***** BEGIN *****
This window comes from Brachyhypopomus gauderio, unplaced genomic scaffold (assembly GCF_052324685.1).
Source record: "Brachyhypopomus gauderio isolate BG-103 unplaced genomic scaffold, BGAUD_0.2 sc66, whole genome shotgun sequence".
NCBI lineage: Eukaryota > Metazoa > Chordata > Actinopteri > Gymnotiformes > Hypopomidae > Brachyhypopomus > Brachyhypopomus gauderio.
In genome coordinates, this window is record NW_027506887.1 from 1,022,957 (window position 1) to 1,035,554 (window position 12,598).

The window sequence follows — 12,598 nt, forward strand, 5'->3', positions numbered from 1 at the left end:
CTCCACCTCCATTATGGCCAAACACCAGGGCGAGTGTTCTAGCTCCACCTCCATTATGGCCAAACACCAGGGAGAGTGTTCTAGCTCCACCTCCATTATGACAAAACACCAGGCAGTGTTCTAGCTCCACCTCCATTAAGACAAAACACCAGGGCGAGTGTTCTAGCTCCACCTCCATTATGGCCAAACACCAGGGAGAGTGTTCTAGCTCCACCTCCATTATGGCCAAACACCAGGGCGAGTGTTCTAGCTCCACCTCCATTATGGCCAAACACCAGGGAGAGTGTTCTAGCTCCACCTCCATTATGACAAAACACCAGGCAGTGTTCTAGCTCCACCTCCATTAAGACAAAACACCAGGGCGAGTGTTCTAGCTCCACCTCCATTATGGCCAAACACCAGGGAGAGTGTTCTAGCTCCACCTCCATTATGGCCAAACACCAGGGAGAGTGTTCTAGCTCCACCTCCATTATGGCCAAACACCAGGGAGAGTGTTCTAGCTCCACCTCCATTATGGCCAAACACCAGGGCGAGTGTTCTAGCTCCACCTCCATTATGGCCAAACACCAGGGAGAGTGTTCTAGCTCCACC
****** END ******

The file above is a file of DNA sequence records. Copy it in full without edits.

This window comes from Brachyhypopomus gauderio, unplaced genomic scaffold (assembly GCF_052324685.1).
Source record: "Brachyhypopomus gauderio isolate BG-103 unplaced genomic scaffold, BGAUD_0.2 sc66, whole genome shotgun sequence".
NCBI lineage: Eukaryota > Metazoa > Chordata > Actinopteri > Gymnotiformes > Hypopomidae > Brachyhypopomus > Brachyhypopomus gauderio.
In genome coordinates, this window is record NW_027506887.1 from 1,022,957 (window position 1) to 1,035,554 (window position 12,598).

The window sequence follows — 12,598 nt, forward strand, 5'->3', positions numbered from 1 at the left end:
CTCCACCTCCATTATGGCCAAACACCAGGGCGAGTGTTCTAGCTCCACCTCCATTATGGCCAAACACCAGGGAGAGTGTTCTAGCTCCACCTCCATTATGACAAAACACCAGGCAGTGTTCTAGCTCCACCTCCATTAAGACAAAACACCAGGGCGAGTGTTCTAGCTCCACCTCCATTATGGCCAAACACCAGGGAGAGTGTTCTAGCTCCACCTCCATTATGGCCAAACACCAGGGCGAGTGTTCTAGCTCCACCTCCATTATGGCCAAACACCAGGGAGAGTGTTCTAGCTCCACCTCCATTATGACAAAACACCAGGCAGTGTTCTAGCTCCACCTCCATTAAGACAAAACACCAGGGCGAGTGTTCTAGCTCCACCTCCATTATGGCCAAACACCAGGGAGAGTGTTCTAGCTCCACCTCCATTATGGCCAAACACCAGGGAGAGTGTTCTAGCTCCACCTCCATTATGGCCAAACACCAGGGAGAGTGTTCTAGCTCCACCTCCATTATGGCCAAACACCAGGGCGAGTGTTCTAGCTCCACCTCCATTATGGCCAAACACCAGGGAGAGTGTTCTAGCTCCACC